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Alnmouth to Spalding

This is my third post about train rides and is about a journey om 19th December 2022.


Christmas is approaching and I have just taken possession of our new home in Amble Northumberland. Having driven my wife’s 20 year old Corsa up to Amble in quite cold, frosty weather with a little snow on the ground I decide to take the train back to Spalding to possibly spend what may be our last Christmas in the house there before moving in the New Year.


From Amble I catch the X18 bus that takes me close to Alnmouth station on a picturesque journey along the coast through Warkworth heading north. From the bus stop it is a short walk uphill to the railway station.


At Alnmouth station I catch the train heading south and take my allocated central aisle seat. Sat next to me against the window is a young lady about 20 years of age, earphones plugged into an ipad playing a film or TV program. An id card on the table suggests she is a student at Edinburgh. She is slumped against the window apparently asleep with her eyes closed. The seat reservation ticket suggest she is to alight at Newcastle. I sit down and take out my current reading book, The Blade Artist by Irvine Welsh.


As we approach Newcastle the young lady, who is dozing, leans my way onto my arm, which I find both a little awkward and embarrassing. I am also concerned that she may need to get off. So, raising my voice slightly, I say as gently as possible, “We are approaching Newcastle would you like me to move?” Luckily she stirs with a jump, I repeat myself and she confirms with a “Yes, Please” and gathers her stuff together. I hoped that going through Newcastle I would get a good view of the river, but the movement of people and the dirty windows conspired against this. As the passengers alight a new cohort enter the carriage.


Among the fresh passengers is a man dressed in a sweat-stained T-Shirt and fleece carrying a plastic bag, sweating profusely as he only just got on the train before the doors shut. He smells of sweat and beer. He sits down in the reserved seats opposite me. His breathe smells of stale beer. Holding my book as some sort of barrier I continue to read. He has a large mobile phone and a plastic bag with what appears to be a half-eaten burger on top of some random clothes. He leans forward to me and in a Canadian accent says, “I apologise in advance I tend to spread out so if I tread on your toes I am really sorry.”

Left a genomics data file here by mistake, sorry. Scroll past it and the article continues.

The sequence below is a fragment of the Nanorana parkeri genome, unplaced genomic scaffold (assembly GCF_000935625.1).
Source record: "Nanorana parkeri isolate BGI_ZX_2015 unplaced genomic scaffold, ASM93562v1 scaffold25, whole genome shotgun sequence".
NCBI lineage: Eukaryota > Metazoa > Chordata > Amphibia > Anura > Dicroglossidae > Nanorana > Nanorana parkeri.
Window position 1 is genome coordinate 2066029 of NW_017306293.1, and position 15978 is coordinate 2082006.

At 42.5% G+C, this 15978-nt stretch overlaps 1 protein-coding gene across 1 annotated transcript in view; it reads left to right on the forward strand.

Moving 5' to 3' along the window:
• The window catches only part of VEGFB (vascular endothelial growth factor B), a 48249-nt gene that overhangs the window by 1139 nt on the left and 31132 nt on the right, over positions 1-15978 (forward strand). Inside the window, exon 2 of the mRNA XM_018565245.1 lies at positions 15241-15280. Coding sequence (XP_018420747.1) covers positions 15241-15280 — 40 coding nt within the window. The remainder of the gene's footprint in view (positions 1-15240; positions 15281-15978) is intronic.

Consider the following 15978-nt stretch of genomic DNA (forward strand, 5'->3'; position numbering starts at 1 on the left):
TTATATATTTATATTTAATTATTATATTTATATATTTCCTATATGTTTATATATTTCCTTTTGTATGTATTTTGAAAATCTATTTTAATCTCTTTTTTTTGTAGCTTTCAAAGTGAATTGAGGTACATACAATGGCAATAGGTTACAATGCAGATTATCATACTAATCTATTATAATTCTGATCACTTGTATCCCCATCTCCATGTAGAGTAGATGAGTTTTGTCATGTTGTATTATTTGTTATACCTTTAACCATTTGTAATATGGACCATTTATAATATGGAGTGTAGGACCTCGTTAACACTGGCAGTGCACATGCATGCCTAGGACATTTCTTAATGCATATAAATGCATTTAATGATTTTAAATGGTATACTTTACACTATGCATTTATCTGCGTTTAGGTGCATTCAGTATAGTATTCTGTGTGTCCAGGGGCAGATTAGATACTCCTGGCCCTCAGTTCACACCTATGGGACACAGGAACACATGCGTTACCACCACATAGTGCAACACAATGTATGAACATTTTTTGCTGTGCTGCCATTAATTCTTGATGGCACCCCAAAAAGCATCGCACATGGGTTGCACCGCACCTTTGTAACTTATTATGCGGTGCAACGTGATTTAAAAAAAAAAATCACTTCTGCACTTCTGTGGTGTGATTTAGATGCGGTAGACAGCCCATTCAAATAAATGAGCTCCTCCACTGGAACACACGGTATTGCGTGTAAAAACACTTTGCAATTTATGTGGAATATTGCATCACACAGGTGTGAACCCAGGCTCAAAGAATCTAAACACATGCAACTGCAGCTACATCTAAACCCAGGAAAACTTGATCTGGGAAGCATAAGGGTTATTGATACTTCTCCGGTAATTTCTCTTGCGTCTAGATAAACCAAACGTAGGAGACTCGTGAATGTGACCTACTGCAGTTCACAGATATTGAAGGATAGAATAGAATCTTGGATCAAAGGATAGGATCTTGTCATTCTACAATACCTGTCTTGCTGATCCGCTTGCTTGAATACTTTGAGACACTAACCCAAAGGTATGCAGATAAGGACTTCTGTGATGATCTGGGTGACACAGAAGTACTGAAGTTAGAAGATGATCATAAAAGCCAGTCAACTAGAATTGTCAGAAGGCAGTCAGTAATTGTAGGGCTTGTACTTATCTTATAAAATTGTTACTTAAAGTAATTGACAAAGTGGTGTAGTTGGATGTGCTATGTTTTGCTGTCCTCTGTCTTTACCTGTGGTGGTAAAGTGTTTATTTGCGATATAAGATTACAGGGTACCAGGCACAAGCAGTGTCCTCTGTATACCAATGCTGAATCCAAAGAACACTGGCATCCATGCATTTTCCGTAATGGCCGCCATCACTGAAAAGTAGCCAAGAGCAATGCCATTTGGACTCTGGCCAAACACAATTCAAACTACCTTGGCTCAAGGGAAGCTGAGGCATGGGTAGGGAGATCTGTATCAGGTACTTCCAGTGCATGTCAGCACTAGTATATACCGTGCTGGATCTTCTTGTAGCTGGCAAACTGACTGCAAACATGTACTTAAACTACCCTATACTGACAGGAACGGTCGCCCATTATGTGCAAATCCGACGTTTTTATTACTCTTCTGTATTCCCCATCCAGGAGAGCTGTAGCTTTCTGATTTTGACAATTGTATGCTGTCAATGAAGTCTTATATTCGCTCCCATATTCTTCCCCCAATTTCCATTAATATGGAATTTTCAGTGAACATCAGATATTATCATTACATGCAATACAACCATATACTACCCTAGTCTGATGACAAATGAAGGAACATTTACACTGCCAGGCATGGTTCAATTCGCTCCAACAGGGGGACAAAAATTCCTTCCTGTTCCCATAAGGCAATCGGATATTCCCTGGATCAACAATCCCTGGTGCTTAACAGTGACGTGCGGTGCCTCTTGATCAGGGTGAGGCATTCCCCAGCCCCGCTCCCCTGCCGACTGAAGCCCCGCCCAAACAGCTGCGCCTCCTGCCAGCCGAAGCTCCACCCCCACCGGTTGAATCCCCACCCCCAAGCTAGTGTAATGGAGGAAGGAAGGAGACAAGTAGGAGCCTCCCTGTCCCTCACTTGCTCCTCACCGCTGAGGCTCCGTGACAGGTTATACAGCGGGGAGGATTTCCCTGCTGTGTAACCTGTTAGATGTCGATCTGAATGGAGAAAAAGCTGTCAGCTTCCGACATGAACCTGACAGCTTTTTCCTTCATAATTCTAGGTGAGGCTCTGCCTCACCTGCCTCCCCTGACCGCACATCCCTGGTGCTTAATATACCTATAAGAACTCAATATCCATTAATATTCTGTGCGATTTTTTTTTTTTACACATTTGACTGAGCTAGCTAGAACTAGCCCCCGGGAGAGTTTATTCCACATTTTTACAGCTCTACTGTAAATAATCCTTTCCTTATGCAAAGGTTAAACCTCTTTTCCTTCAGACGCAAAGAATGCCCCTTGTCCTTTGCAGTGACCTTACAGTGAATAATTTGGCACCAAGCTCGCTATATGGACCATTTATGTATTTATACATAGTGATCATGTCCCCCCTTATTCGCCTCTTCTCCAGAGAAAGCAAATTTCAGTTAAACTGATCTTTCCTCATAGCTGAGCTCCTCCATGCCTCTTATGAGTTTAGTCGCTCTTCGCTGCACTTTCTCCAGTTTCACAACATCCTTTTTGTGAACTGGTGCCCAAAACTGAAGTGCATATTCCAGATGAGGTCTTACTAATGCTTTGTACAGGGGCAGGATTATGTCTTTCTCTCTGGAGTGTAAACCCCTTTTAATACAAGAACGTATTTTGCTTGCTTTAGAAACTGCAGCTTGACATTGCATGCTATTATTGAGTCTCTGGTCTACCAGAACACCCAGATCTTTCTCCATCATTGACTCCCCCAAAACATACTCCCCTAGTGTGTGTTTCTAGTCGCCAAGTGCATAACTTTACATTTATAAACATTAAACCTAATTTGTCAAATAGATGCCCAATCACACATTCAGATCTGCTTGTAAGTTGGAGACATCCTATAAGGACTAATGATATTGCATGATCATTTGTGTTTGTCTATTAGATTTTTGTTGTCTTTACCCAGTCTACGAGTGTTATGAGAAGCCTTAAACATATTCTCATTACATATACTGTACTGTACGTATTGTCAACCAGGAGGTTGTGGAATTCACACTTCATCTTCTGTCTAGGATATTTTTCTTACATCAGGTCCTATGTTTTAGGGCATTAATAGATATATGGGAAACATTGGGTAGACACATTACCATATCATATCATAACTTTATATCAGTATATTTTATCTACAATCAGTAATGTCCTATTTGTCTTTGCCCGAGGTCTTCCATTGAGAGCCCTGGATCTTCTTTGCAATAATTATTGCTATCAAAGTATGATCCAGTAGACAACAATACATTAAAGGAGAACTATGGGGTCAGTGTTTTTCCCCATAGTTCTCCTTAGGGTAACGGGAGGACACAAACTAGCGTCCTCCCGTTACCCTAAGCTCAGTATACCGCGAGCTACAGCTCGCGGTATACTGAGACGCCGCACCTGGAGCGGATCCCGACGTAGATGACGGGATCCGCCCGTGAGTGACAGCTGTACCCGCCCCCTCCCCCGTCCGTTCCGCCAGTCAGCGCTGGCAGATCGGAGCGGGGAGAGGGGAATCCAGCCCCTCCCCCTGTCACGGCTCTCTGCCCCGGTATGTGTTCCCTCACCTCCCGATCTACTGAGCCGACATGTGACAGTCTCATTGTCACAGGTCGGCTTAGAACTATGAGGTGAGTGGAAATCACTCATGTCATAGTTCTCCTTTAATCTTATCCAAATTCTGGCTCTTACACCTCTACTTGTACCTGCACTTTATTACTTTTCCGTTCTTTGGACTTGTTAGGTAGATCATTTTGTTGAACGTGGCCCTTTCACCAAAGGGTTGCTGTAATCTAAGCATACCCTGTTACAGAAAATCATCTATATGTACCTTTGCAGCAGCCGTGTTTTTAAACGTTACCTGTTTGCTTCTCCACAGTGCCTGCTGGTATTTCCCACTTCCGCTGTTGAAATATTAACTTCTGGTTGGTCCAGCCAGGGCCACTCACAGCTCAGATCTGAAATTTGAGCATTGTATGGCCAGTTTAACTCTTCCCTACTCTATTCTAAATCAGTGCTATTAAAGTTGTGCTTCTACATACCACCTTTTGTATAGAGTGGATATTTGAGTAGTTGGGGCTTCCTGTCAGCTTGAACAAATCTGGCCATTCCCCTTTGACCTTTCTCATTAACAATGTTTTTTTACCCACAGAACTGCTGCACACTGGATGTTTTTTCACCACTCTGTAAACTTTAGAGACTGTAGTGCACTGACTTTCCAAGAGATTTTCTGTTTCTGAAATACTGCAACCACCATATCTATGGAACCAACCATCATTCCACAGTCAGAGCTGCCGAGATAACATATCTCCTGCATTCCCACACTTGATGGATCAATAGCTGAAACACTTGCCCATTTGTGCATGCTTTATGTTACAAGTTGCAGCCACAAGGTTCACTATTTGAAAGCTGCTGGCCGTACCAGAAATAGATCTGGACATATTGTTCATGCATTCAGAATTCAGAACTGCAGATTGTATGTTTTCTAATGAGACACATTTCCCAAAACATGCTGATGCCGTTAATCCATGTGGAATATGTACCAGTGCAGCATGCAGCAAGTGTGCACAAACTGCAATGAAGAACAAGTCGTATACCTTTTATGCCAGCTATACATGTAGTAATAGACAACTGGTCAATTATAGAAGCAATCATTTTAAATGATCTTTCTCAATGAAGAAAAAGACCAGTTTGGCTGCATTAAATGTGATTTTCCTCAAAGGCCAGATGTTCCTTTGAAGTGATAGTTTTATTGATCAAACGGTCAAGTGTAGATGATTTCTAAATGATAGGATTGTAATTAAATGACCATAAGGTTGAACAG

“Not a problem”, I reply, “I am wearing steel toe caps so I apologise in advance if you hurt yourself.”


This was true I was wearing black safety shoes and he was somewhat taken back by my response and sat back in his seat. I then continued to read my book whilst he had loud conversations on his phone about the Christmas party he had just attended in Newcastle and how he had nearly missed his train.


At Durham station I waited to see if any passengers would get on the train and seek to claim the two seats opposite and hopefully move on my loud beery Canadian. I was in luck, two young men entered the carriage looking for their reserved seats and asked him to move. The Canadian objected quietly, but I pointed out to him two seats that were apparently reserved from Newcastle station that had not been taken. The young men thanked me and sat down opposite. I continued to read the last chapter of my book.


I wasn’t long before I finished reading. I noticed the two young men were both holding copies of Bram Stoker’s “Dracula”. I asked if they had been studying the book for college. They explained to me that they had been on holiday together in Whitby and then Durham and had both read the book so that they could talk to each other about it. They found it really exciting as they had been on a Bram Stoker tour of Whitby. They talked about it and I asked if they were aware of Conan Doyles links with Whitby and his character Sherlock Holmes – they were. We talked about their reading, Whitby and the Gothic festival that has emerged there. They got off the train at Doncaster. I offered them the book that I had finished reading which they politely accepted. They had not heard of Irvine Welsh, but had seen the film Trainspotting – I suddenly realized how old I was compared to them and how different our points of reference were with Trainspotting coming out before they were born!


So feeling a little old, I continued my journey to Peterborough and on to Spalding with very little further event.



A small Vauxhall Corsa car in very good condition,
My wife's 20-year-old Vauxhall Corsa

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